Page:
Robert_Charlton - 8:14 pm on Oct 21, 2012 (gmt 0)
I would not have categorized "Multiple pages on your site with similar content designed to rank for specific queries like city or state names" as "doorway pages" either.
deadsea, I would agree if this were all they said about doorways. I think, though, that, in the sentence above, you may be taking this out of context and interpreting it too restrictively. I believe that it's all about intent and the use of the page on the site, and you go on to say as much yourself.
Here's what Google says (my emphasis added)...
Doorway pages are typically large sets of poor-quality pages where each page is optimized for a specific keyword or phrase. In many cases, doorway pages are written to rank for a particular phrase and then funnel users to a single destination.
...as long as the pages are useful and don't just funnel you into a single destination.
So, I'm not understanding what the issue is.
I've optimized geo-targeted sites in the million+ page range, and, so long as those geo-targeted landing pages lead to good quality, geo-relevant content that is unique, there have been no problems. All of Google's usual quality signals of course apply, and that's a long discussion in itself.
Where these landing pages become doorway pages, though, is where they exist simply to catch localized queries but funnel users to unrelated content. IMO, Google is extremely clear on this when you read the doorway article as a whole.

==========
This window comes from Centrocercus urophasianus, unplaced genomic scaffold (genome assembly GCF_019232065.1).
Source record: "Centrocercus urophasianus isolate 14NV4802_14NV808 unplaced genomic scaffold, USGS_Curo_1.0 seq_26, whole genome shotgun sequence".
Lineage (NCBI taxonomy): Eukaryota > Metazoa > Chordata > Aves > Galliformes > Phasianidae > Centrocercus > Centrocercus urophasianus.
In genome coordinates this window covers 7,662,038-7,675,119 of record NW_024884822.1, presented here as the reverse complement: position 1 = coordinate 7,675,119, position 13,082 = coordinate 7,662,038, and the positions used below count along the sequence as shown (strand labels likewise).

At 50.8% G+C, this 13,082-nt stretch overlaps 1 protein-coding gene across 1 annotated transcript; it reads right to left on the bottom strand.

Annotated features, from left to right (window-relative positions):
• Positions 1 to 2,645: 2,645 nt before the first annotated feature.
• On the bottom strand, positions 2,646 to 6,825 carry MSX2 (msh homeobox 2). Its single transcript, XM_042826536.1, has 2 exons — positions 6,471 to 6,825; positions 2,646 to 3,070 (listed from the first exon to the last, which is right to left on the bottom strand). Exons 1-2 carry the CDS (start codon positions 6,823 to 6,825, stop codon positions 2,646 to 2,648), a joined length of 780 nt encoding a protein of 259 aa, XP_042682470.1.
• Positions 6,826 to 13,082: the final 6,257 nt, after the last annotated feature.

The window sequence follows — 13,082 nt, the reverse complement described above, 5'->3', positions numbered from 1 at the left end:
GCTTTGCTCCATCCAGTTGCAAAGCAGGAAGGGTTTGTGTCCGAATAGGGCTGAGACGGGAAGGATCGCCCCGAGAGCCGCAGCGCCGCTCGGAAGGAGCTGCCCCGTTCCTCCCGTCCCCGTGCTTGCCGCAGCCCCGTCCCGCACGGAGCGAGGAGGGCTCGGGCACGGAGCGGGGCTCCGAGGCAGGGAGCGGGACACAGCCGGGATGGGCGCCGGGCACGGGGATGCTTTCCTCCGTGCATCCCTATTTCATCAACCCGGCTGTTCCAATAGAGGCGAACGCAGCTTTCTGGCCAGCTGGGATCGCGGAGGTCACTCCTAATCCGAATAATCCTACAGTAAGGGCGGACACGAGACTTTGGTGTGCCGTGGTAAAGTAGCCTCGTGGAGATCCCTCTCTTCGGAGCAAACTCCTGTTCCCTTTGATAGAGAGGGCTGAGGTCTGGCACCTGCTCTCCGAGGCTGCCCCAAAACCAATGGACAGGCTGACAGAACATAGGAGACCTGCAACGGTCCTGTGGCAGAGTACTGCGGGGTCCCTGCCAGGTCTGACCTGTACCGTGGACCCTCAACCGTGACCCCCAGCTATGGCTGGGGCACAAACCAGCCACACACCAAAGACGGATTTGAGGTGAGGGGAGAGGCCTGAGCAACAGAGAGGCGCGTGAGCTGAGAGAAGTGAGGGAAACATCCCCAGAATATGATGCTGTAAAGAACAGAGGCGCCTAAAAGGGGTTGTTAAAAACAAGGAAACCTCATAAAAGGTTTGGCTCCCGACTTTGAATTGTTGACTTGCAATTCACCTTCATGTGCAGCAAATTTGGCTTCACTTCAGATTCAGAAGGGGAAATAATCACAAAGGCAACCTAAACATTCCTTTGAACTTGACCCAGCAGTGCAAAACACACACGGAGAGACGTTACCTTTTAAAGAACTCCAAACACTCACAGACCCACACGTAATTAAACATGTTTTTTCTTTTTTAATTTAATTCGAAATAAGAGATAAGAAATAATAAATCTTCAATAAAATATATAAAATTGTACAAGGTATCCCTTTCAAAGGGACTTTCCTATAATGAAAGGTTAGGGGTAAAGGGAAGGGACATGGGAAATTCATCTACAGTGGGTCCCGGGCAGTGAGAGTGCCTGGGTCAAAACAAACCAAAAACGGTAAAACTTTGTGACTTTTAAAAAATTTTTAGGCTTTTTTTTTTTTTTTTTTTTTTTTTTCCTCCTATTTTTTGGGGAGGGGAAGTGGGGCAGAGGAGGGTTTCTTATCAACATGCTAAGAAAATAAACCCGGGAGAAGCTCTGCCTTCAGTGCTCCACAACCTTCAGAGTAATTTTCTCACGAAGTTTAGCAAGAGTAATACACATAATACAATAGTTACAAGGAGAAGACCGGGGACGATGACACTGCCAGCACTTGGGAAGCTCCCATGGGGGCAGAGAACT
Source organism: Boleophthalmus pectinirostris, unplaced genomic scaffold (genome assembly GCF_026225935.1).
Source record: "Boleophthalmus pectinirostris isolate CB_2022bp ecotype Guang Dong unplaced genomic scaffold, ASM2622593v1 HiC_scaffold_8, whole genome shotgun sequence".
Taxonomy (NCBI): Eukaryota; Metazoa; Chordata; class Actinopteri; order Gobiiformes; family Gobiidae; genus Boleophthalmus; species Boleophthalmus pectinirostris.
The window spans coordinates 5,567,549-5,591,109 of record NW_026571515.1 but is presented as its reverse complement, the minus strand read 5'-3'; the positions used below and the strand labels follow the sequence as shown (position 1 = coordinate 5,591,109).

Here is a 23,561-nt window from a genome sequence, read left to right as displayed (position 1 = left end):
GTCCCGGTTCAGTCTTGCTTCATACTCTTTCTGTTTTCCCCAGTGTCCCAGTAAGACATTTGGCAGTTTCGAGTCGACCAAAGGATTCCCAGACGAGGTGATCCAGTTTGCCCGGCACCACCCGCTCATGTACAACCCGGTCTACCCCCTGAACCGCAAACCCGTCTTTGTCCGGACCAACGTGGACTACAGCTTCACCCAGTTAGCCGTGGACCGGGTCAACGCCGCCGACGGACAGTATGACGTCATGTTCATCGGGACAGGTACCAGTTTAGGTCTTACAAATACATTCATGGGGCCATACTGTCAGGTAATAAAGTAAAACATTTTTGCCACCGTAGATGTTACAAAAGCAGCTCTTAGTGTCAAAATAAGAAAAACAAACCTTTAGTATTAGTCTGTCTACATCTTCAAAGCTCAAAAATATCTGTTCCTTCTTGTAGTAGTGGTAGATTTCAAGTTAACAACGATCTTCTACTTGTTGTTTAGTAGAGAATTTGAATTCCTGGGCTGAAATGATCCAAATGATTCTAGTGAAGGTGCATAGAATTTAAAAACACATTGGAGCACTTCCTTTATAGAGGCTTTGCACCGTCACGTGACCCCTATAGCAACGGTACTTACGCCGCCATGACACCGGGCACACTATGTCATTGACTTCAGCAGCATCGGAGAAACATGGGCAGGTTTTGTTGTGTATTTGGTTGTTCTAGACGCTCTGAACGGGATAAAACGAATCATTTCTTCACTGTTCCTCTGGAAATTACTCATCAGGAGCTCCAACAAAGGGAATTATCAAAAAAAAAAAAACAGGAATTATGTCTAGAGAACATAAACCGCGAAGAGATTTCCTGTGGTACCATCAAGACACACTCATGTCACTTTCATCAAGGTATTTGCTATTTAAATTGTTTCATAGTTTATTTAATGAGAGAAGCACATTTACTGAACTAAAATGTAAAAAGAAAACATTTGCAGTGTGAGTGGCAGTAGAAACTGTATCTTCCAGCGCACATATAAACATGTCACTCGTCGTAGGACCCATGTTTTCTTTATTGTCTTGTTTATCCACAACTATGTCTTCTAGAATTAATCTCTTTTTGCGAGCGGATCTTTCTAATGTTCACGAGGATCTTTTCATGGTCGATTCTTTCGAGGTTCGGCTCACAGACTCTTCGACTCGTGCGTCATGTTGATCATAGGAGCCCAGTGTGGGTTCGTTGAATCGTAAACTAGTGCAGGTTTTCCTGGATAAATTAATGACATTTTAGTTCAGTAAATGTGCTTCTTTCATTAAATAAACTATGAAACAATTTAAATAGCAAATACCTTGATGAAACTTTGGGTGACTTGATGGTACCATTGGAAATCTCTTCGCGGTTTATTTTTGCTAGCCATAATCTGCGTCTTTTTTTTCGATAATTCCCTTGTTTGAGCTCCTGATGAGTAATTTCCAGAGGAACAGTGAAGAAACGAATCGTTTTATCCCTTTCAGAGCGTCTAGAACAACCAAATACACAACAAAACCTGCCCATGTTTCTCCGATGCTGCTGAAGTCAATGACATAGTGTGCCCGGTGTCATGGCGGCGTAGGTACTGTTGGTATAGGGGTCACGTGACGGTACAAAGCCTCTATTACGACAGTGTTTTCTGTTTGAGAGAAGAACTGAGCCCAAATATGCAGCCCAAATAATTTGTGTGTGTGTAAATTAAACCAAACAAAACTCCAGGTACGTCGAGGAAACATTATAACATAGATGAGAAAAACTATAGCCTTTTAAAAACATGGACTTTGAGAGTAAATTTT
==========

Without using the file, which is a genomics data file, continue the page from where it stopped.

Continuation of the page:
Under "keyword stuffing" they give the example "Blocks of text listing cities and states a webpage is trying to rank for". Under "keyword stuffing" they give the example "Blocks of text listing cities and states a webpage is trying to rank for". Its very common to find local webpages in my area doing this for their service/delivery area. I see it for plumbers, contractors, firewood delivery and such.
I've had a similar take on this, and, in the past, I have used the blocks of text approach for metro area and regional service area specifics myself. I was careful also, though, to keep the list down to a reasonable number of prioritized places... reasonable at that time being 10 or 15.
Generally, though, with any phrase/location combination that's even slightly competitive, this approach no longer works. It's clear from results I've checked that Google does prefer metro-area pages with the keywords in context, not stuffed, and you are limited to the number of word combinations you can go after. Hard to say how much this is an algo change, and how much it simply reflects a much higher level of competition overall.
I suspect that you've got to reach a long list before Google dings you for keyword stuffing, as such lists have been a common practice, originally intended for site visitors. Depends, I suppose, on whether the list is short enough to be easily readable.
It's interesting to observe that site owners who think they know a little SEO will often add to the lists over time, until they finally do get to be stuffed.